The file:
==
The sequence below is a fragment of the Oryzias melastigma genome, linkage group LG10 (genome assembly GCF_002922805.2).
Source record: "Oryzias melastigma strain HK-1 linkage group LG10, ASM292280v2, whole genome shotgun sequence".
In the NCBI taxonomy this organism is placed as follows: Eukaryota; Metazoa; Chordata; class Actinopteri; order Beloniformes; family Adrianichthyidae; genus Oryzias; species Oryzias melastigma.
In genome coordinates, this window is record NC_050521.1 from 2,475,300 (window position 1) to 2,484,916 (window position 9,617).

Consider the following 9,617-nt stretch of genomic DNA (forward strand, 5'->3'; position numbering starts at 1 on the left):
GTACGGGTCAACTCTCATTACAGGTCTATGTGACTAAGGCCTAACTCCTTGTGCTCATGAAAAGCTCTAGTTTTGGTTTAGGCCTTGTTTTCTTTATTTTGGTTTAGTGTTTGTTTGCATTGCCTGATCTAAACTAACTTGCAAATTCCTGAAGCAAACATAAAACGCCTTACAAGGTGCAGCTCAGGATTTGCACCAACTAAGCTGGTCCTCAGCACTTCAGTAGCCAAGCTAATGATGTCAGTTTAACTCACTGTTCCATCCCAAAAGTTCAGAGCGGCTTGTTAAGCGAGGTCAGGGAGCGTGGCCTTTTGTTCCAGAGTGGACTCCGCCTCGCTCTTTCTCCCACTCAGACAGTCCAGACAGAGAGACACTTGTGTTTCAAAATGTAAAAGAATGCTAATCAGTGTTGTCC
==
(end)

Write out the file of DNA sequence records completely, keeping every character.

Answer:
The sequence below is a fragment of the Oryzias melastigma genome, linkage group LG10 (genome assembly GCF_002922805.2).
Source record: "Oryzias melastigma strain HK-1 linkage group LG10, ASM292280v2, whole genome shotgun sequence".
In the NCBI taxonomy this organism is placed as follows: Eukaryota; Metazoa; Chordata; class Actinopteri; order Beloniformes; family Adrianichthyidae; genus Oryzias; species Oryzias melastigma.
In genome coordinates, this window is record NC_050521.1 from 2,475,300 (window position 1) to 2,484,916 (window position 9,617).

Consider the following 9,617-nt stretch of genomic DNA (forward strand, 5'->3'; position numbering starts at 1 on the left):
GTACGGGTCAACTCTCATTACAGGTCTATGTGACTAAGGCCTAACTCCTTGTGCTCATGAAAAGCTCTAGTTTTGGTTTAGGCCTTGTTTTCTTTATTTTGGTTTAGTGTTTGTTTGCATTGCCTGATCTAAACTAACTTGCAAATTCCTGAAGCAAACATAAAACGCCTTACAAGGTGCAGCTCAGGATTTGCACCAACTAAGCTGGTCCTCAGCACTTCAGTAGCCAAGCTAATGATGTCAGTTTAACTCACTGTTCCATCCCAAAAGTTCAGAGCGGCTTGTTAAGCGAGGTCAGGGAGCGTGGCCTTTTGTTCCAGAGTGGACTCCGCCTCGCTCTTTCTCCCACTCAGACAGTCCAGACAGAGAGACACTTGTGTTTCAAAATGTAAAAGAATGCTAATCAGTGTTGTCC